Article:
PR is one of 2017’s Top Ten most stressful jobs according to a new survey – but why?
Fire-fighting, protection duty, event co-ordination and news writing are among the 2017 Top Ten most stressful jobs in the world according to Forbes – and, to some extent, PR covers them all.
Of course, most PR practitioners are not actually serving on a front line, but every day – in offices world-wide – they are fighting brand fires or reputation battles, and organising the odd event too.
“Endless deadlines, the need to achieve objectives, managing client expectations and challenging strategic decisions – this profession can certainly be stressful,” said Laura White, of Laura White PR.
“It’s PR not ER; however, the pressure of keeping a reputation healthy can certainly feel like a weighty responsibility at times!”
Public Relations has been named among the Top Ten most stressful careers by Forbes/CareerCast since at least 2012 – making the list just below pilots, firefighters, military, journalists and event co-ordinators.
The top three jobs all have personal risks attached but, while PR is deemed “safer”, the profession is still seen as stressful due to client demands, tight deadlines, long hours and the potential for “crisis”.
“The communications industry has always put the job first and people second,” said Paul Sutton, who wrote about PR stress for the book #FuturePRoof last year and is to speak on the issue at #PRFest in Edinburgh later this year.
“There exists a very strong ‘yes culture’, where no ridiculous deadline is unachievable and no unrealistic expectation is too much trouble. Personal lives and issues take a back seat.”
Paul has also contributed towards a
#FuturePRoof report on mental health in public relations, which was published this week, and added:
“Pushing people too hard leads to emotional trauma; stress, anxiety, depression and, ultimately, burnout. Just look at the churn rates in PR.”
Matt Clements, a communications manager for the railways, also agrees that PR lives up to its reputation as stressful – for a wide variety of reasons.
“A PR person is probably thoughtful, empathetic and a bit of a rebel, a critical friend, and that’s not easy. Like vicars and police officers, we’re never really off duty. But the plus of standing up for beliefs is being able to sleep at night,” he said.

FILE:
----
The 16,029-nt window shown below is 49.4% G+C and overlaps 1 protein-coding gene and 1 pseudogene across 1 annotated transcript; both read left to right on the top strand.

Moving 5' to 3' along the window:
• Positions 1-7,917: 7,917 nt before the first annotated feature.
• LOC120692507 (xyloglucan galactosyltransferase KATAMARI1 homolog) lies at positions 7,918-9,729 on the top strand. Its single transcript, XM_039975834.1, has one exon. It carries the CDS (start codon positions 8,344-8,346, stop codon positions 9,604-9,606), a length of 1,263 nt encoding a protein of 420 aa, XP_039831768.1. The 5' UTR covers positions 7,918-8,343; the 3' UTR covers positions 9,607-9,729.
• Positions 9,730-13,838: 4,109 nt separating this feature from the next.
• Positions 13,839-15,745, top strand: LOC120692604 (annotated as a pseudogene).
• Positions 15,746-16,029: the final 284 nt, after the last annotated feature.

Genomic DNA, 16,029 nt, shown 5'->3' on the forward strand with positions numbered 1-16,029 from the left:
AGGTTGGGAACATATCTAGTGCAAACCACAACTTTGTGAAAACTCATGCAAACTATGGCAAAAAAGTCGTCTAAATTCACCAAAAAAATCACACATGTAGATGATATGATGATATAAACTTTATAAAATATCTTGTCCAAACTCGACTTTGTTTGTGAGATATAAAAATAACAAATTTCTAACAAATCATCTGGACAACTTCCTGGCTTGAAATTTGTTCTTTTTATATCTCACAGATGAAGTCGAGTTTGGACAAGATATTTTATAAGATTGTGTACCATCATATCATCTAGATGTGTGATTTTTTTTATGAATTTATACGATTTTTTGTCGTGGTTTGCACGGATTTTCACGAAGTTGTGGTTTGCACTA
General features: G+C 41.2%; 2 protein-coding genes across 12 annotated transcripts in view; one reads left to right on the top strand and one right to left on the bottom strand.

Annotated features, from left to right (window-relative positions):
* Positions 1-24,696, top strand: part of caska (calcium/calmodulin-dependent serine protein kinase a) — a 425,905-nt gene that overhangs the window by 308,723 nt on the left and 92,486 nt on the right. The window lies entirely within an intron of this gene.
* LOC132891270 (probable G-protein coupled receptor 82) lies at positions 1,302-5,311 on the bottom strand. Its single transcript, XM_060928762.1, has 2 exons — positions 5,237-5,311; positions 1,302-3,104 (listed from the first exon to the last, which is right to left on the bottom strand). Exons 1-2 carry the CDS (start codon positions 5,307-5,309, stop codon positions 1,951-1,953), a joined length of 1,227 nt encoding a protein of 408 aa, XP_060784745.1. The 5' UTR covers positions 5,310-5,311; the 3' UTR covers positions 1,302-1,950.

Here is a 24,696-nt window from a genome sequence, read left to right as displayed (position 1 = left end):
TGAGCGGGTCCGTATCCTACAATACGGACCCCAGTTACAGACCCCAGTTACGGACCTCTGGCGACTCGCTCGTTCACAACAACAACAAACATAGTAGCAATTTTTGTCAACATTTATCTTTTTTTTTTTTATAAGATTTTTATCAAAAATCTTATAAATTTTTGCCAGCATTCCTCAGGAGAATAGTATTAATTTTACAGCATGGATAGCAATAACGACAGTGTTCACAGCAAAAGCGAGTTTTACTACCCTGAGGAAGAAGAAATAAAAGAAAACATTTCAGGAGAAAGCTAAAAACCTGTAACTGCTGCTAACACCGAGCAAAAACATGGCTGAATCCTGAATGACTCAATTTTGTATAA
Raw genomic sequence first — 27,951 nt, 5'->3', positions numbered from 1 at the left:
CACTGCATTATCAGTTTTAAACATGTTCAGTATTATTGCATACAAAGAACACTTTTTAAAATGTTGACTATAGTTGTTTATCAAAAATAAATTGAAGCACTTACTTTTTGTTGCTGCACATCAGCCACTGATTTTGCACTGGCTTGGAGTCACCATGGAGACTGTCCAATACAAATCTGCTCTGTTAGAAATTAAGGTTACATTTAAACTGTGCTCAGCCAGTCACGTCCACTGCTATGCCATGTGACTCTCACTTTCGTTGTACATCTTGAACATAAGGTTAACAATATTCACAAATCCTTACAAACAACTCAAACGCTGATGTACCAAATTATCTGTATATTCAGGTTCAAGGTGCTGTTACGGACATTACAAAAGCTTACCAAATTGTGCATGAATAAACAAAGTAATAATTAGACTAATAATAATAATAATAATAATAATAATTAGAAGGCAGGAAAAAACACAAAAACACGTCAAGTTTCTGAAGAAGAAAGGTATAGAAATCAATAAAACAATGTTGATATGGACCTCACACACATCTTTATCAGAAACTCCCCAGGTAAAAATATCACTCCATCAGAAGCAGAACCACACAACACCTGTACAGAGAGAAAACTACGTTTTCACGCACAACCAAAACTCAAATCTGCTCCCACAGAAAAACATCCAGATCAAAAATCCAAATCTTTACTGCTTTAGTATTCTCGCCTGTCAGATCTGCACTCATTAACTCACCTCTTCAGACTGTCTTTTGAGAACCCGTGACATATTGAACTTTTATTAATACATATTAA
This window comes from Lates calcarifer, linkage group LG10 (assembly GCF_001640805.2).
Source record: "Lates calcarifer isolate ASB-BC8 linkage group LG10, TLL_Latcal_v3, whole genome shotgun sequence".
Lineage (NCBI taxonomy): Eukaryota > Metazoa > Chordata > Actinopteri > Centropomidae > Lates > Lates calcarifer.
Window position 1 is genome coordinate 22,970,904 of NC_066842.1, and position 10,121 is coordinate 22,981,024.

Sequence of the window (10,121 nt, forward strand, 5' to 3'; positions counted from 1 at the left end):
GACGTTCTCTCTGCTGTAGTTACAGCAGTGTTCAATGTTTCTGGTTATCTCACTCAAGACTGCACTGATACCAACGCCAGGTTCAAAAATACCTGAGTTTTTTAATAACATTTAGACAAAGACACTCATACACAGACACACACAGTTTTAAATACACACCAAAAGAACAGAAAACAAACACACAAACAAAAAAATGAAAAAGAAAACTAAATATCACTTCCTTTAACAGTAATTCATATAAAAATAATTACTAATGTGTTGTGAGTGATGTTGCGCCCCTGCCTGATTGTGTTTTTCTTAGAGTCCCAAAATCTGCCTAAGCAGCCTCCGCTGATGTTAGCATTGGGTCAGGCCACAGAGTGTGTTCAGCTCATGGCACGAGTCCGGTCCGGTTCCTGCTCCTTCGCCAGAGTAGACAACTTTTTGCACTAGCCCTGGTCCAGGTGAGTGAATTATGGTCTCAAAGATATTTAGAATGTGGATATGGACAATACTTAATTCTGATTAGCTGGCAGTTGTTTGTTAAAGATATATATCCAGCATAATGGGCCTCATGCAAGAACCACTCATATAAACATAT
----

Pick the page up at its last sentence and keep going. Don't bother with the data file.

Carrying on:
“I was discussing three big PR agencies today. All operate with junior “workhouse-type” environments. We need to start with looking at changes to internal culture, ensuring all line managers are able to recognise the signs of potential mental health or stress issues early,” he said.
“Especially for junior practitioners, if an agency works you all hours and doesn’t provide the necessary support, then it can wrongly damage your entry into the industry – when the fault fundamentally comes down to the culture of the company and probably not having the right support.”
Not everyone, however, thinks PR deserves such a terrible world-wide reputation for stress – at least not all the time.
Indeed, although Mandy Pearse, PR and marketing consultant at Seashell Communications believes “culture is key”, she added: “Some PR people love drama and make their own stress. Good strategy and planning increase control.”
However, Chris Owen, director of technology at @MCSaatchiPR, is of the opinion that a lot of stress in the PR industry is ‘self-inflicted’ by poor legacy behaviours – especially “poor management training, poor tactics, and lazy, arcane approaches to what should be more strategic activity. That and unnecessary rollickings”.
He added: “There are perhaps two types of stress – ‘workload’, and psychological. The latter is driven by peer-to-peer comparison which is a little embedded in such a competitive industry.
“There’s a habit of looking sideways and comparing yourself to others, and (as is always the way), not looking properly and instead perceiving others as better, smarter, more able to handle the job, and then thinking working longer hours is a way to tackle what doesn’t exist.
“The workload element is something endemic which needs eradicating from the sector; this mentality of being seen to be working harder, longer hours just for the sake of it. Sending emails out of work hours, during weekends, or chasing things up before the office opens. It brings stress unnecessarily and is usually little more than preening.”
The final word, however, goes to PR and communication management strategist Judy Gombita, (who is also a principal of PR Conversations, including curating the @PRConversations stream), who suggests the various staff and agency positions that comprise “public relations” need to be defined and understood before potential stress can be considered.
“If someone works in the area of publicity or (marketing communications) promotions, most of the times the “stresses” would be average,” she said.
“An in-house person whose position revolves around issues and reputation management and the possibility of an operational or individual “crisis” situation, maybe.
“What I find ironic is that it’s typically (younger) people employed at agencies who claim their job is so stressful; however, when you look at the outcomes of what is trying to be achieved (more sales or profile,) it’s rare that anything of real, long-time importance is on the line.”
** The film below has been released as part of the
#FuturePRoof report on mental health in public relations. Do you feel strongly about this issue? Please feel free to comment.